City council howling at Greyhound
Kamloops city councillors have harsh words for Greyhound Canada in the wake of another round of potential service cuts for the city and surrounding communities.
The bus line has applied to the provincial passenger board to reduce its minimum route frequency across the province, citing “unsustainable” losses of about $14 million in B.C.
While Kamloops would lose a few of its daily departures — the number of buses leaving for Vancouver and Alberta would fall from a minimum of 56 to 42 per week, for example — Mayor Peter Milobar said he’s more concerned for people living in smaller, regional communities.
If Greyhound’s application is successful, the community of Clearwater is set to lose one of its two daily stops and it’s not clear if it will be the afternoon or 2 a.m. departure that remains.
“It wasn’t that long ago that they actually reduced the routes down,” Miobar said.
“It seems like Greyhound is trying to get down to the point where it’s a package-delivery service that happens to pick up people when it’s not inconvenient for the people driving freight around the province.”
Milobar also criticized the time period the bus line had allowed for public comment.
The submission period closed on Wednesday, Oct. 17, one day after council had its first chance to discuss the route change.
Coun. Marg Spina said she’s concerned about the effect the service cut could have on seniors who no longer drive.
Spina argued the bus line shouldn’t be allowed to operate without competition as it does in the province if it’s not going to run adequate routes.
“They have the monopoly. If they can’t do a good job of it, I say open it up and let the market settle it that way.”
Coun. Pat Wallace said she had little sympathy for the bus line.
“I think we should write a very strong letter of disenchantment,” she said.
“We don’t know their economics and it’s probably not our business,” Wallace said.
“But, I can tell you the few times I’ve gone up there to send something, they’re unloading a tremendous amount of freight — and that’s money.”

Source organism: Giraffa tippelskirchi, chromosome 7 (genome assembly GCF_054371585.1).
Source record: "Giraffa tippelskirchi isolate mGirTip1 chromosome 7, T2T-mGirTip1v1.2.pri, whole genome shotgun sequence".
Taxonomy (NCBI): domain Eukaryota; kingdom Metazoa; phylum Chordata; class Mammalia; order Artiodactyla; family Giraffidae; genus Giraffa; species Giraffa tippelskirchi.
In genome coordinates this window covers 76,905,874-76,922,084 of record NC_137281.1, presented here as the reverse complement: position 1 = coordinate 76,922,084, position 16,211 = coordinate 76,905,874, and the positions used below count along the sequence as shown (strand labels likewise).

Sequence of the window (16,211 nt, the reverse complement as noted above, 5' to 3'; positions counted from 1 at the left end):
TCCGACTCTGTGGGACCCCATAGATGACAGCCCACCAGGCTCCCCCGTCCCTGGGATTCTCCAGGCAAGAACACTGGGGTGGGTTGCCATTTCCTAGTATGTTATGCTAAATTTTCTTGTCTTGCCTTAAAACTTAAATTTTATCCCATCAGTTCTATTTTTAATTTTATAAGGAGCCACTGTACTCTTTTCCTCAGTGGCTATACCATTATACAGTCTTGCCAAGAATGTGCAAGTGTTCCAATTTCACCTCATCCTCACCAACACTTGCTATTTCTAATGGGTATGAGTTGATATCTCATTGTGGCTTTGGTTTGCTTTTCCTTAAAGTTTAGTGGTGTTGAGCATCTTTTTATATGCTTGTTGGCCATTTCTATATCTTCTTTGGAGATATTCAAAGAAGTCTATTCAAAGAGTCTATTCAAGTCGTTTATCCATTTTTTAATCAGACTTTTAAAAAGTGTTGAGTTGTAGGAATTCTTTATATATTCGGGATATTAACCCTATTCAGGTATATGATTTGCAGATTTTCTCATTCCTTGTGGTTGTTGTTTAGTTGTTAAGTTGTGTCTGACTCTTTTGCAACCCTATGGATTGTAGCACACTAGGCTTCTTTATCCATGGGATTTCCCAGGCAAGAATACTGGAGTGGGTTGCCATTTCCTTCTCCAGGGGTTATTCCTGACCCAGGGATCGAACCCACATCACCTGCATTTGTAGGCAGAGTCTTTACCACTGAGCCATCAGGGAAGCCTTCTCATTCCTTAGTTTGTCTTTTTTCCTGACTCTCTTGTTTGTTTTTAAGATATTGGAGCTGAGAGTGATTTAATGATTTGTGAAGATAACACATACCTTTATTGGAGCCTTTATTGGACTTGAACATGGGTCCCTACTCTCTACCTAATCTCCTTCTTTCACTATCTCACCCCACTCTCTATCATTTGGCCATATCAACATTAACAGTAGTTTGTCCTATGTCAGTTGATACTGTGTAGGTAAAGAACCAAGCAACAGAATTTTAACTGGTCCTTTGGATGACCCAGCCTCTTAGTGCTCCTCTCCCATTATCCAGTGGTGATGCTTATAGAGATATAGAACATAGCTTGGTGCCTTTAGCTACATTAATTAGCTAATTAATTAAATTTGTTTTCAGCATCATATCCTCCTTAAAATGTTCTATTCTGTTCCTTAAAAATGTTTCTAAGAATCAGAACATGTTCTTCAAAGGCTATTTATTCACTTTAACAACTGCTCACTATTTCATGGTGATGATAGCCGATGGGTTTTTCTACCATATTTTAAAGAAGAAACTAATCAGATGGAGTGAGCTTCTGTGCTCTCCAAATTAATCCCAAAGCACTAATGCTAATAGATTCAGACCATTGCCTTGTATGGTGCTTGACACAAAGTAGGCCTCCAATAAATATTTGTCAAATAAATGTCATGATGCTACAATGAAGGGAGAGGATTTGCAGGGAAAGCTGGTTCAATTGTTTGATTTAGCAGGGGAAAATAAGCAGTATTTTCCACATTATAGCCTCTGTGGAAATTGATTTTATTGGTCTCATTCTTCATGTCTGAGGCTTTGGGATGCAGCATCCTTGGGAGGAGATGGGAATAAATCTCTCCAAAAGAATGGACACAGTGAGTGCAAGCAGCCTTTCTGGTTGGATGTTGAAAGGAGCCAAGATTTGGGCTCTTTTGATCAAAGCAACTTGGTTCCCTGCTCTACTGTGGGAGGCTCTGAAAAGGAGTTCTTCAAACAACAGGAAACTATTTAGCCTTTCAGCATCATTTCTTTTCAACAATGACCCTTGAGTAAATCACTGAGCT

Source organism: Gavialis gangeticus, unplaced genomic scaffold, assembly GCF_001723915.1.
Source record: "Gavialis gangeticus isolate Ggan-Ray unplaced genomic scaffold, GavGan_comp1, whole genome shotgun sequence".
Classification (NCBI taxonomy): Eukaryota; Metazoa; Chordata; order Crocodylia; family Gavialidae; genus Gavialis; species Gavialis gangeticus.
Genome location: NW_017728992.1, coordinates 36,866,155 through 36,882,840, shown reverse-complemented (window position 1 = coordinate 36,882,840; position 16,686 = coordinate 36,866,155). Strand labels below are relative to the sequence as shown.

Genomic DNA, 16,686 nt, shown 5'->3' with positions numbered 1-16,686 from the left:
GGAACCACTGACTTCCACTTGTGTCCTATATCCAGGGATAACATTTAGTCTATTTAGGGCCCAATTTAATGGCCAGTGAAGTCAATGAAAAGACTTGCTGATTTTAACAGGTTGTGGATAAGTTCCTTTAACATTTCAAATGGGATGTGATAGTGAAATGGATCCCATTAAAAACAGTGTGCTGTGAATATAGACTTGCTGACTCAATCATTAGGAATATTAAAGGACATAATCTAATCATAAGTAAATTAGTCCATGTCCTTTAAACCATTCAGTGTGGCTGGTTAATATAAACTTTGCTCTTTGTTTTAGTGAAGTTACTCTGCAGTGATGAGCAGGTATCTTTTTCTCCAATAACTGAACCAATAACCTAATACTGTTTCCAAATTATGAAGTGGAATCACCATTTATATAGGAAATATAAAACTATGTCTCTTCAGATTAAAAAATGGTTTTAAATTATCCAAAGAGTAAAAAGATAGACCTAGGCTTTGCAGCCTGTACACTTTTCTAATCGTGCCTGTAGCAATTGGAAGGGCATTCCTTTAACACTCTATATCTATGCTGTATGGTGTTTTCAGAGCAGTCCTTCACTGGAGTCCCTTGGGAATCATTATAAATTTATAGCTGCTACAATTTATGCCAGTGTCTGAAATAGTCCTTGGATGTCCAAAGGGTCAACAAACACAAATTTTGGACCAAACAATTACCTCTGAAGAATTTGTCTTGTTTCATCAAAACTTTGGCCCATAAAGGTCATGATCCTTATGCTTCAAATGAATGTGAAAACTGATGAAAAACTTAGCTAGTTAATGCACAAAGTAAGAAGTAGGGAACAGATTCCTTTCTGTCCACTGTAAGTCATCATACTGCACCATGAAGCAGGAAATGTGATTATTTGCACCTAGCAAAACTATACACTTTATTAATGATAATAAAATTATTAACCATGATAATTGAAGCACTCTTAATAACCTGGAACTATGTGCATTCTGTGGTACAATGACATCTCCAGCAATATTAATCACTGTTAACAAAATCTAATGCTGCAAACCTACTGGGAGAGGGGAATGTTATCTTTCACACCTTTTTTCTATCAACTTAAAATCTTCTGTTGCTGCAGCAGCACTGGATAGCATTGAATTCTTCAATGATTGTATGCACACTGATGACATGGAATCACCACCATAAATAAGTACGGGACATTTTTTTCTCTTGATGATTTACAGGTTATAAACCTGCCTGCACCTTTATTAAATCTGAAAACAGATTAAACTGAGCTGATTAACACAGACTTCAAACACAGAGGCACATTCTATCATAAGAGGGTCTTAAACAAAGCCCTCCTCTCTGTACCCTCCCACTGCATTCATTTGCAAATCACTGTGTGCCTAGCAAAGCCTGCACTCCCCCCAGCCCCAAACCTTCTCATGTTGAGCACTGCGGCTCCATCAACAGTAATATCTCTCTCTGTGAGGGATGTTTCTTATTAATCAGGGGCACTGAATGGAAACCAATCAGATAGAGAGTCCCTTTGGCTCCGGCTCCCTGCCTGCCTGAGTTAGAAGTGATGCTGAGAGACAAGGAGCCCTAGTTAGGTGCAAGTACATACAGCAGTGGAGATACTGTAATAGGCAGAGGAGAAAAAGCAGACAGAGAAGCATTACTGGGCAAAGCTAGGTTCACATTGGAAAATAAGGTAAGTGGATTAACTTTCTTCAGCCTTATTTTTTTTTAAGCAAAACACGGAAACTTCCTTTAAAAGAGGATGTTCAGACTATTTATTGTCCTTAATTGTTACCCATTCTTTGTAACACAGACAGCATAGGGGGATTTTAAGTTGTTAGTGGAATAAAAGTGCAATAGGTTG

While council voted unanimously to send a letter of displeasure to Greyhound Canada, councillors Tina Lange and Arjun Singh were not entirely comfortable telling a private business how to operate.
“If they are running empty buses or buses that are not full to a decent capacity, what will happen is the cost of a bus ticket will increase,” Lange said, noting it could make it more difficult for low-income people to access the bus service.
Singh wanted council’s letter to include some positive ideas for the bus line.
“I really do think they have an economic problem right now that needs to be solved,” he said.
However, Milobar said it wasn’t council’s job to fix Greyhound’s business model, but to “make a very clear point that we’re not happy not just for Kamloops, but for people in outlying communities coming into Kamloops.”
On Sunday, Oct. 14, 11 11 workers in the Greyhound dispatch office in Kamloops worked their final shifts as the company has moved its fleet-dispatch operation to its Burlington, Ont., location.
Maureen Richmond, director of media relations for the bus company, said combining the two dispatch offices is a business move to ensure efficiencies.
She explained the staff involved are the people tasked with keeping track of the buses and ensuring they leave and arrive at designated times.
The change will not impact the ticket operations at the depot on Laval Crescent.